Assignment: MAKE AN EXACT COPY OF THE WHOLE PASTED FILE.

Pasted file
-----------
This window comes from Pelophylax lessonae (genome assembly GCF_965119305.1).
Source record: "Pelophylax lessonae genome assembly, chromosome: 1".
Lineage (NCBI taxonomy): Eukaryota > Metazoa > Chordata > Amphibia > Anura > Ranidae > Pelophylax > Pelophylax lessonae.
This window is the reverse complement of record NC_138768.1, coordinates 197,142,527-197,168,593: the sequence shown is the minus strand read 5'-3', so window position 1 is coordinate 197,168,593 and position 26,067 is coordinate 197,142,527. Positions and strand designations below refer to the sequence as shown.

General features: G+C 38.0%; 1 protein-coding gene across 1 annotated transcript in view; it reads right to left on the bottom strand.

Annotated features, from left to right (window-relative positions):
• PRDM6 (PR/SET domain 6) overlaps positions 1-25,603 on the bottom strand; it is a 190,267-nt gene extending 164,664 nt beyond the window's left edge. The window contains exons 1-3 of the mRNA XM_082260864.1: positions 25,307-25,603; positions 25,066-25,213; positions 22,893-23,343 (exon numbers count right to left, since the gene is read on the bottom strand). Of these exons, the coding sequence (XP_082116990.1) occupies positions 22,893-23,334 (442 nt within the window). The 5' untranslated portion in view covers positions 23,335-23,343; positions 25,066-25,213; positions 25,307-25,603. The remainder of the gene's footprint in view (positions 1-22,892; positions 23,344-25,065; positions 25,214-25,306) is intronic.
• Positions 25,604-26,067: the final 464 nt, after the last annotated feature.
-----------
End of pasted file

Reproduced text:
This window comes from Pelophylax lessonae (genome assembly GCF_965119305.1).
Source record: "Pelophylax lessonae genome assembly, chromosome: 1".
Lineage (NCBI taxonomy): Eukaryota > Metazoa > Chordata > Amphibia > Anura > Ranidae > Pelophylax > Pelophylax lessonae.
This window is the reverse complement of record NC_138768.1, coordinates 197,142,527-197,168,593: the sequence shown is the minus strand read 5'-3', so window position 1 is coordinate 197,168,593 and position 26,067 is coordinate 197,142,527. Positions and strand designations below refer to the sequence as shown.

General features: G+C 38.0%; 1 protein-coding gene across 1 annotated transcript in view; it reads right to left on the bottom strand.

Annotated features, from left to right (window-relative positions):
• PRDM6 (PR/SET domain 6) overlaps positions 1-25,603 on the bottom strand; it is a 190,267-nt gene extending 164,664 nt beyond the window's left edge. The window contains exons 1-3 of the mRNA XM_082260864.1: positions 25,307-25,603; positions 25,066-25,213; positions 22,893-23,343 (exon numbers count right to left, since the gene is read on the bottom strand). Of these exons, the coding sequence (XP_082116990.1) occupies positions 22,893-23,334 (442 nt within the window). The 5' untranslated portion in view covers positions 23,335-23,343; positions 25,066-25,213; positions 25,307-25,603. The remainder of the gene's footprint in view (positions 1-22,892; positions 23,344-25,065; positions 25,214-25,306) is intronic.
• Positions 25,604-26,067: the final 464 nt, after the last annotated feature.